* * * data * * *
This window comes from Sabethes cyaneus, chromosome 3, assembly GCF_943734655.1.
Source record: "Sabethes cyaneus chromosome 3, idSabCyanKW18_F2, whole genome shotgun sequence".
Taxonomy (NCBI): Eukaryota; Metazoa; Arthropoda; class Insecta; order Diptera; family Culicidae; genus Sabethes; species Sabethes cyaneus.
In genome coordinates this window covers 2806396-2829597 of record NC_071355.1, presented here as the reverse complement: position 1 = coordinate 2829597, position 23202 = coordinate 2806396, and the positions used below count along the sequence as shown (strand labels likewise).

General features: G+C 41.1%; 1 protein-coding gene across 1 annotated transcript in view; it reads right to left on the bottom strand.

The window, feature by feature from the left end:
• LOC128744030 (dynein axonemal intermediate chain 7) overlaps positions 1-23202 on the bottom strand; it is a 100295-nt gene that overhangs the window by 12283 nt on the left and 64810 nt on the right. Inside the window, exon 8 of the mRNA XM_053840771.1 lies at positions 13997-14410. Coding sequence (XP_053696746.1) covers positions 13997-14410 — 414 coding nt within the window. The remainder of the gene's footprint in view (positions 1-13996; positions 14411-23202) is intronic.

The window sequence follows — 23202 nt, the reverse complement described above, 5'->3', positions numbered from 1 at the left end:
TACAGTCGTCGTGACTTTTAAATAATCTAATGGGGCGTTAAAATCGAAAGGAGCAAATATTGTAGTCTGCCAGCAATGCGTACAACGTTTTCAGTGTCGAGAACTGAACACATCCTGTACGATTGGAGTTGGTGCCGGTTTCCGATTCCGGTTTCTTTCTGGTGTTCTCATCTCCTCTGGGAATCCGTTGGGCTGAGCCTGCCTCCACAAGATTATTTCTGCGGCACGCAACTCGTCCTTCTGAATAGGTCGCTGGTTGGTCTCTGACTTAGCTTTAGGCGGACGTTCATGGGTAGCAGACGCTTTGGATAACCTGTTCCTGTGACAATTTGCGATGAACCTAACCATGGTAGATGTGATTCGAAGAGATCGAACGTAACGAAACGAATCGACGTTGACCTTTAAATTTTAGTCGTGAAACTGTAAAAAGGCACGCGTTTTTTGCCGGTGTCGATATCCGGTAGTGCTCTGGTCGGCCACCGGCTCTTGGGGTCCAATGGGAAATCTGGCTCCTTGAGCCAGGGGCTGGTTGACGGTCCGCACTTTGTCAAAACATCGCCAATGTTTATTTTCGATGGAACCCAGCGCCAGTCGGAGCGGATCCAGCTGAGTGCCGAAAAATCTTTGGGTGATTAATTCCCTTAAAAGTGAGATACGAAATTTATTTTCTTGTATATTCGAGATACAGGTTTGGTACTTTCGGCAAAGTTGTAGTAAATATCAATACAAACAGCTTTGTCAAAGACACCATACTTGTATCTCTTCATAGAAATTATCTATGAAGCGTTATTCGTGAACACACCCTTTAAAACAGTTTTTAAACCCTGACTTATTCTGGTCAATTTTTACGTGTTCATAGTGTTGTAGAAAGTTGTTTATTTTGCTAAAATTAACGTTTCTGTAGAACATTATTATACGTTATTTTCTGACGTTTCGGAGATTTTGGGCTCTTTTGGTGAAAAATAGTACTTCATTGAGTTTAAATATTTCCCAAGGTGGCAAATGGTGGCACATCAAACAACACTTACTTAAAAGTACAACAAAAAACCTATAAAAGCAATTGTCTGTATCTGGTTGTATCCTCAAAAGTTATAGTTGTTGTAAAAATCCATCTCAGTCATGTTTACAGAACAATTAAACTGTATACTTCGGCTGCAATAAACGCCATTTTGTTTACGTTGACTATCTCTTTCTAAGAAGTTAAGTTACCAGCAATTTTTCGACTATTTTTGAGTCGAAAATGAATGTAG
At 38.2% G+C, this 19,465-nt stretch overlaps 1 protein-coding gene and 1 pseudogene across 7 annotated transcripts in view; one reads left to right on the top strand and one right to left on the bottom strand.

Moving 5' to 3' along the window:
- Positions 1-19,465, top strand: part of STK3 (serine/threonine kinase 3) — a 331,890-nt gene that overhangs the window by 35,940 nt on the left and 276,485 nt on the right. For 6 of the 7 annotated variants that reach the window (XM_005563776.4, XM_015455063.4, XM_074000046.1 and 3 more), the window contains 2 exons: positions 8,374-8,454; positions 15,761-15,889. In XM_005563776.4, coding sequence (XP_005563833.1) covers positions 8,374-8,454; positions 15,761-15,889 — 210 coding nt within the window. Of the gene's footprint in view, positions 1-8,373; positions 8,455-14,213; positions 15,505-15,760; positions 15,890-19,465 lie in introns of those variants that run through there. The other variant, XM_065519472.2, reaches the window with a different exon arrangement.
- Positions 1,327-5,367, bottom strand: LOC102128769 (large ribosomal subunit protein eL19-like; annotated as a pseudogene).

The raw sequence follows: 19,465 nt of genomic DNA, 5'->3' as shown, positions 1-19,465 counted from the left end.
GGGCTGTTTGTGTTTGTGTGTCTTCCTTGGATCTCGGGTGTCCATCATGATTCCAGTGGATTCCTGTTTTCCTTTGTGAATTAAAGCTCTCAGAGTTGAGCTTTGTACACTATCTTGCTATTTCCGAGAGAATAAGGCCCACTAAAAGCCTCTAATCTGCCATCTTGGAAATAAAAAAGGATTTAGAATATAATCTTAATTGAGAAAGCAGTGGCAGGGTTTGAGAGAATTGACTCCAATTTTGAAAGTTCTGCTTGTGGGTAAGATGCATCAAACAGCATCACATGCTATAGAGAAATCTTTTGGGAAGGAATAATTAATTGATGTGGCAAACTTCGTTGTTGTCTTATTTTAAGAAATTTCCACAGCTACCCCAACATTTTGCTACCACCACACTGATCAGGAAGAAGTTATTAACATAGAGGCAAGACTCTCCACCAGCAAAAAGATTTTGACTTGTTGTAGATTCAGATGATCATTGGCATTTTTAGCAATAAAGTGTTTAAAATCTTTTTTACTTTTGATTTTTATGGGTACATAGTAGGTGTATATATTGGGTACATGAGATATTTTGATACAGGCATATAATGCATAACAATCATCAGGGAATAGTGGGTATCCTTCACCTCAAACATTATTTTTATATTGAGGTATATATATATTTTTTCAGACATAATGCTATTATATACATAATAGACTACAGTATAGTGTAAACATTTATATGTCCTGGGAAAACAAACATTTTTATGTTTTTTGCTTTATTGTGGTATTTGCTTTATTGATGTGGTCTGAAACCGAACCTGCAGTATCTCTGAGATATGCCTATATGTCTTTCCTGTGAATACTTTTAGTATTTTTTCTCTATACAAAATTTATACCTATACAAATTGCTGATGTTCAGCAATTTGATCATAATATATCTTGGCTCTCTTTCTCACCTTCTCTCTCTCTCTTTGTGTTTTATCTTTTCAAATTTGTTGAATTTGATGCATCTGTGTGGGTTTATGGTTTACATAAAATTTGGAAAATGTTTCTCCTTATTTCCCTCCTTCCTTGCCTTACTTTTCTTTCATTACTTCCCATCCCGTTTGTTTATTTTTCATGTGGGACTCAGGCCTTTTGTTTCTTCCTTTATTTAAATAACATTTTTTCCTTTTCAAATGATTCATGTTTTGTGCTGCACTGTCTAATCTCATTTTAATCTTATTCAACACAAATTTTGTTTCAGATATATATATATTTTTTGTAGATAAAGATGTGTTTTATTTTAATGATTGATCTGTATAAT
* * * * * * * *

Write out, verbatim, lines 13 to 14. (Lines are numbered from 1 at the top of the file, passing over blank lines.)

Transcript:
- Positions 1,327-5,367, bottom strand: LOC102128769 (large ribosomal subunit protein eL19-like; annotated as a pseudogene).

The raw sequence follows: 19,465 nt of genomic DNA, 5'->3' as shown, positions 1-19,465 counted from the left end.